Hackers use MTG cards to siphon funds, here's what happened


  • An individual spent massive amounts of ETH on Magic the Gathering cards.
  • This has caused suspicion in the crypto sector about the origins of the funds.

Scams and attacks in the crypto sector have run rampant over the last few years. Hackers have been consistently figuring out how to get away with stolen funds without being found.

Where’s the magic?

Throughout the year, an individual withdrew 11,200+ ETH from Tornado Cash. This person spent it on Magic: The Gathering (MTG) trading cards.

For context, Magic: The Gathering is a popular collectible card game.

Someone took out 110 batches of 100 Ethereum (ETH), splitting them into 11 addresses. Then, they wrapped the ETH, moved wrapped ETH to new addresses, unwrapped it, and sent USDC to an MTG broker.

They did this to trick the checks done by exchanges (KYT) and make it less obvious where the money was going. This process involves a series of steps to confuse tracking and hide the flow of funds.

Identifying the broker involved checking Instagram usernames and reaching out to MTG sellers on-chain.

Notably, the buyer exhibited peculiar behavior, overpaying for MTG items, showing limited crypto knowledge, and transacting through crypto with sellers in person. Funds were also directed to Kraken, Bitpay, and Coinbase.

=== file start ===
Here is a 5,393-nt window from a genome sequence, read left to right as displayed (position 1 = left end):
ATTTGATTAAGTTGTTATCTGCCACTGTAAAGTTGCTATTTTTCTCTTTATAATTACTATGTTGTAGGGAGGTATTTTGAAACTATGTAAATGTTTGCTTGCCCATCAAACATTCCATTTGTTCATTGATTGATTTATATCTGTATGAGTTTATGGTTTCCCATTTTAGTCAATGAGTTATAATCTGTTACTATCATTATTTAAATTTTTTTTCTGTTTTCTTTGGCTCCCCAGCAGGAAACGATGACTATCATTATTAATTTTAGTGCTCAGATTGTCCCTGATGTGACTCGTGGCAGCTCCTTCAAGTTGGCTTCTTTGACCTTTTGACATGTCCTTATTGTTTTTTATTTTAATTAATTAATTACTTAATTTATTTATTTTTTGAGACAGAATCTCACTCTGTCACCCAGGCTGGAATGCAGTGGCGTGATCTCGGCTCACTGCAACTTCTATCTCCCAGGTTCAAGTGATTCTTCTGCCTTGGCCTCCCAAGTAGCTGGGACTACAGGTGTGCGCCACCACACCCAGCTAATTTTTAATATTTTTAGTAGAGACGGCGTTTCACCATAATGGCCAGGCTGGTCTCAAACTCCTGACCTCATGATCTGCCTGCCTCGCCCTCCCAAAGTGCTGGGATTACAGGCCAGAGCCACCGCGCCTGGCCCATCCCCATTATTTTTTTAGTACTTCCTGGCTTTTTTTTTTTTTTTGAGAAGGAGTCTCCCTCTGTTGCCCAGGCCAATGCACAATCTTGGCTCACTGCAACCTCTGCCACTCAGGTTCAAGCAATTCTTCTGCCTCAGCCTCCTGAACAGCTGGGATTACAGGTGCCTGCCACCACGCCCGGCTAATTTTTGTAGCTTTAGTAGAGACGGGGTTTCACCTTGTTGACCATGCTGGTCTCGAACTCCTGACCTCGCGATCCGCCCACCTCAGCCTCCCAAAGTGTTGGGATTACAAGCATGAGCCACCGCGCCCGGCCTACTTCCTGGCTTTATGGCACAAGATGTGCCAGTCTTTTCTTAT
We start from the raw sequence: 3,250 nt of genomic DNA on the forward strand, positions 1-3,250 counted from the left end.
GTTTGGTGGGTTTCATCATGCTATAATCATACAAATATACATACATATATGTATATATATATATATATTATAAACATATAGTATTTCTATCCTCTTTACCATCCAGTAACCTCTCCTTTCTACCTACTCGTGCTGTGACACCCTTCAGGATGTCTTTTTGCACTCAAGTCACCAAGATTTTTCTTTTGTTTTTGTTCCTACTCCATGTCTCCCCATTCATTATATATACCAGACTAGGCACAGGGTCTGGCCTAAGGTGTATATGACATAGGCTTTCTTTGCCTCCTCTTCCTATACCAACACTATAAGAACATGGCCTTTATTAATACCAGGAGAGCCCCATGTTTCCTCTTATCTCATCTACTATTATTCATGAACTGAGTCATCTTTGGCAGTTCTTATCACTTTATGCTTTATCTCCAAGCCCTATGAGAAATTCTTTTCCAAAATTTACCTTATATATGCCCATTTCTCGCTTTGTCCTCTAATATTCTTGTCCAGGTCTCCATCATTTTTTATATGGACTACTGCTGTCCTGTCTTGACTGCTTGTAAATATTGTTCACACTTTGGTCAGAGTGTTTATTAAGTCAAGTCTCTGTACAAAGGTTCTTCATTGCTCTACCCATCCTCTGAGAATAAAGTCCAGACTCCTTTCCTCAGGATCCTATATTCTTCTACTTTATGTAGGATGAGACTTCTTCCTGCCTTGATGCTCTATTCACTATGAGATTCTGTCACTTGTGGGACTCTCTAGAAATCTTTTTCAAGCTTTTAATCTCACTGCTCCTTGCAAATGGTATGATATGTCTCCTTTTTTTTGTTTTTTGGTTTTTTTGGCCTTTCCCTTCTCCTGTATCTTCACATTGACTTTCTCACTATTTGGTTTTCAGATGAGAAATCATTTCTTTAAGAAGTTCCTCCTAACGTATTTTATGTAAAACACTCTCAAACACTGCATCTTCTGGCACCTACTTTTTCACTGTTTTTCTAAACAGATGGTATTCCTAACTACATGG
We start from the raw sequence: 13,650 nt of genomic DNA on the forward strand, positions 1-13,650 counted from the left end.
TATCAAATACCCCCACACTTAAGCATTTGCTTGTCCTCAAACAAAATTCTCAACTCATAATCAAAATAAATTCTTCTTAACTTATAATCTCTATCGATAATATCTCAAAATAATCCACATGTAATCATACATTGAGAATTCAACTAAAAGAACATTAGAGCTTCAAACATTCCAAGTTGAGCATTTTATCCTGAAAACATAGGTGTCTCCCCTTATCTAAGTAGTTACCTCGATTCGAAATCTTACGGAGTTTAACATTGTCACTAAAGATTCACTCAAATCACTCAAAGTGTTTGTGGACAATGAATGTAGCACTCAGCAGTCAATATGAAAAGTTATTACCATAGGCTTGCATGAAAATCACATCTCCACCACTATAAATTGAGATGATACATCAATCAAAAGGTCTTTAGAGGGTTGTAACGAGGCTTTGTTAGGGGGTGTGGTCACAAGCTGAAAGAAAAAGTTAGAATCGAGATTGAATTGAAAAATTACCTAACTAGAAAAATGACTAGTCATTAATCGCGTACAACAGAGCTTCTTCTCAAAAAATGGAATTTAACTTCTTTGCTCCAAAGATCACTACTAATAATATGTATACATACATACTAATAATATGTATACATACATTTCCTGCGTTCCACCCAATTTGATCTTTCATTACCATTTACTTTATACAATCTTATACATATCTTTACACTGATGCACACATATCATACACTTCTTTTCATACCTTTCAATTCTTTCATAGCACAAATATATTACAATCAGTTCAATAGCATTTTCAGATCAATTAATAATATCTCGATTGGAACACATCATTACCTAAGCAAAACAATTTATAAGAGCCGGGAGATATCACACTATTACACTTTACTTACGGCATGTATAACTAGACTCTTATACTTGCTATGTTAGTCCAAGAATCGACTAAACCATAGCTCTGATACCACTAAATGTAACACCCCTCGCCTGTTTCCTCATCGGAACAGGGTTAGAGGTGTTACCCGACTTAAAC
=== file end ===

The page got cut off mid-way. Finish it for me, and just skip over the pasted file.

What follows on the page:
Possible theories

A hypothesis suggests these funds originated from the $50 million Uranium Finance hack in April 2021.

Anubis and Cashio were ruled out as potential sources, leaving Uranium as a viable candidate based on deposits to Tornado and timeline correlation with the hacker’s activities.

The suspicious nature of the individual’s spending, overpayments, and obfuscation methods raise questions about the source and purpose of the funds.

The suspicious behavior could cast suspicion towards the crypto space just as it is about to gain further mainstream popularity due to ETFs.

This kind of behavior may not only impact sentiment around the space but will also affect regulatory scrutiny around the sector.


Realistic or not, here’s ETH’s market cap in BTC terms


ETH sees green

Despite ETH being the primary mode of transfer for the potential attacker, the price of ETH remained unaffected. At press time, ETH was trading at $2,373.91 and grew by 5.05% in the last 24 hours.

Source: Santiment

 

 





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